Nobody quite understands my unquenchable thirst in exploring the Jaffna Peninsula. And neither do I.
For the second time I took the Yaldevi train covering 360 km (and 7 hours) journey to the Yalpanam. Jaffna is the capital of the Northern region of Sri Lanka and this area along with the Eastern coastal strip was affected by war that withstood much ravage and carnage for nearly 3 decades. During the long ride I gently recollected some of the earlier impressions of Jaffna gained during my childhood years. Memories of trips taken back then when we were living in the North Central province, the warmth of the people, my father’s Tamil friends, the GA of North, doctors he knew while serving post in Maddawachchiya as an Irrigation Engineer. Especially the fragrance of their cooking of Uppuma, Wade and mouth watering sweets as they shared meals at their dinner table in their cosy homes. I don’t know how far we traveled (I was too small to say) but every where we traveled north or south bound there was nothing to beat the hospitality of the Tamil people.
They (my Dad’s friends) never pressed on with their religious and political view points – our family doctor at the Anuradhapura base hospital was Tamil and so many others like them touched our lives later.
When someone in Jaffna asked me if I was Tamil (diaspora) I felt I had managed well to explore Yalpanam traveling along with friends there, thus managing to lose my own identity and melt in with the rest. Of course I don’t speak a single word – other than Nadri (which is Thanks!) BTW Thanks for the compliment.
During a recent trip I manage to visit a handful of sites that needs exploring with my friends. While visitors from all parts of the country and from overseas are coming to witness important historical and cultural locations the people there, are too busy rebuilding their homes and broken family connections that they have not seen these places for themselves.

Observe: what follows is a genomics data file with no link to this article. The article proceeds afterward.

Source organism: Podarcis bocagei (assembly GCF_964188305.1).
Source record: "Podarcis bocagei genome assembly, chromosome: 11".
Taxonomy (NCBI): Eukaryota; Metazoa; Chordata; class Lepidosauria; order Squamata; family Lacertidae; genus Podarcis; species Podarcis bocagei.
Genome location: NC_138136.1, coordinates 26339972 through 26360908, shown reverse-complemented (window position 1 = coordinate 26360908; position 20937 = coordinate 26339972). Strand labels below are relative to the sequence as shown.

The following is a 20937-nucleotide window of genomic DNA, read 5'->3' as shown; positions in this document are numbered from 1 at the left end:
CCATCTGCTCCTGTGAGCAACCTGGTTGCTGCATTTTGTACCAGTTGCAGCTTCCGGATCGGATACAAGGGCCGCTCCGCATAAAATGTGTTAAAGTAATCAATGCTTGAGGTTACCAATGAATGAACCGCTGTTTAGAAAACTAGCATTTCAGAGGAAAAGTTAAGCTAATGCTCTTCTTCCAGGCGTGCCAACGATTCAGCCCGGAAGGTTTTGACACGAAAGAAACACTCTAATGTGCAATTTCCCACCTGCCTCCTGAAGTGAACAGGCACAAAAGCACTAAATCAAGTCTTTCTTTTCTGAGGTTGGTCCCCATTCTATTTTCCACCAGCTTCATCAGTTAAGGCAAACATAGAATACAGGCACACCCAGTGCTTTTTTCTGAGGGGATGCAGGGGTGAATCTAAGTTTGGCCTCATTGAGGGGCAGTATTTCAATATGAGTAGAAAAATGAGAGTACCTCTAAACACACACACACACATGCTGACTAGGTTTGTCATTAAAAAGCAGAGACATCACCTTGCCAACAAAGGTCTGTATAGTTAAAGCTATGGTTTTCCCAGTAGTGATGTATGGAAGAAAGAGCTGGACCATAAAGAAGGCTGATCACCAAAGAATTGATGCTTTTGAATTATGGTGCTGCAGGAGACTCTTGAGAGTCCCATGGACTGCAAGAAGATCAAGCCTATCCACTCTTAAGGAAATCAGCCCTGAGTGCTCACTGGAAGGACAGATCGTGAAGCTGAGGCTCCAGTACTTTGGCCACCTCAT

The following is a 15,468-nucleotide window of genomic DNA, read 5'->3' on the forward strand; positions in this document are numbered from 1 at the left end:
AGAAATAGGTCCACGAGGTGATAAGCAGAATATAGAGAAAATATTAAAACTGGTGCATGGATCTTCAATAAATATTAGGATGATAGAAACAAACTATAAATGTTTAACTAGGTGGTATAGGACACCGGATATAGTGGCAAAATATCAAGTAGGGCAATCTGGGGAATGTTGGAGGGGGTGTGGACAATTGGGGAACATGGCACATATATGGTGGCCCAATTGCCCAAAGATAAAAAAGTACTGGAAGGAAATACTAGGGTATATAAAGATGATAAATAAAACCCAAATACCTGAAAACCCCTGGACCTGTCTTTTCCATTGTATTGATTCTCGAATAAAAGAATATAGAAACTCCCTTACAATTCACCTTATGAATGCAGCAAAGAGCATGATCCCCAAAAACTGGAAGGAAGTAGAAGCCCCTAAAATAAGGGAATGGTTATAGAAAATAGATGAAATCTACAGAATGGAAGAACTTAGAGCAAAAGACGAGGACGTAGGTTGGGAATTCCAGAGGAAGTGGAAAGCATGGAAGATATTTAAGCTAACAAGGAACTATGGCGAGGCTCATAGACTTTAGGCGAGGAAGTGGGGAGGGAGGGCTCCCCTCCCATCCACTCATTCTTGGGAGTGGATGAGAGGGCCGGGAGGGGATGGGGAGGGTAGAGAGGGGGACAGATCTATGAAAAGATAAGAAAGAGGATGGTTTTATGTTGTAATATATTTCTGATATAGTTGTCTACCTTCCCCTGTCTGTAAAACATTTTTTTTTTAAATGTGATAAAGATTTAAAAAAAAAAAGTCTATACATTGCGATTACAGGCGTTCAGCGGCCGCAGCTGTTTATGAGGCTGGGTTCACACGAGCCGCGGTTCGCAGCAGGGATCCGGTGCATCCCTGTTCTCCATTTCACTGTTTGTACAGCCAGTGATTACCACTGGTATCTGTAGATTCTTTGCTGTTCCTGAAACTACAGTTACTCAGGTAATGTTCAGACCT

My friend pictured above said she was visiting the Dutch fort since her school days and for the first time after the war ended. The beautification of the Jaffna fort is on-going, much work has progressed with a generous donation from the government of Netherlands. As we walked along restored paved ways, stairs and ramparts the children played gaily losing themselves in abundance. They wouldn’t know of what took place within these premises in the recent past. As I gaze across the Guillotine I think of what we do not know of the ancient past – how the Dutch took over the fortress from the Portuguese and how the British may have overruled the control of the Dutch in 1800s. Perhaps these were very familiar battle grounds for the conquerors.
In the center of the Fort lays the remains of the old Dutch church and the Queens Palace. A small segment of barracks is occupied by the army and workers engaged in the restoration. As dusk falls through they are able to take a break from work to enjoy a game of cricket. We could hear loud cheering and the foot steps of the boys scrambling to get ahead of the rolling ball. Caught and stumped – there’s an uproar!
What happened during the 1980s was such a heart-breaker, even as a slightly grown-up child I did not understand Why? As a result of the riots many of my Tamil friends in Colombo vanished – some opted to migrate overseas. Our connections died a slow death over the distance and time.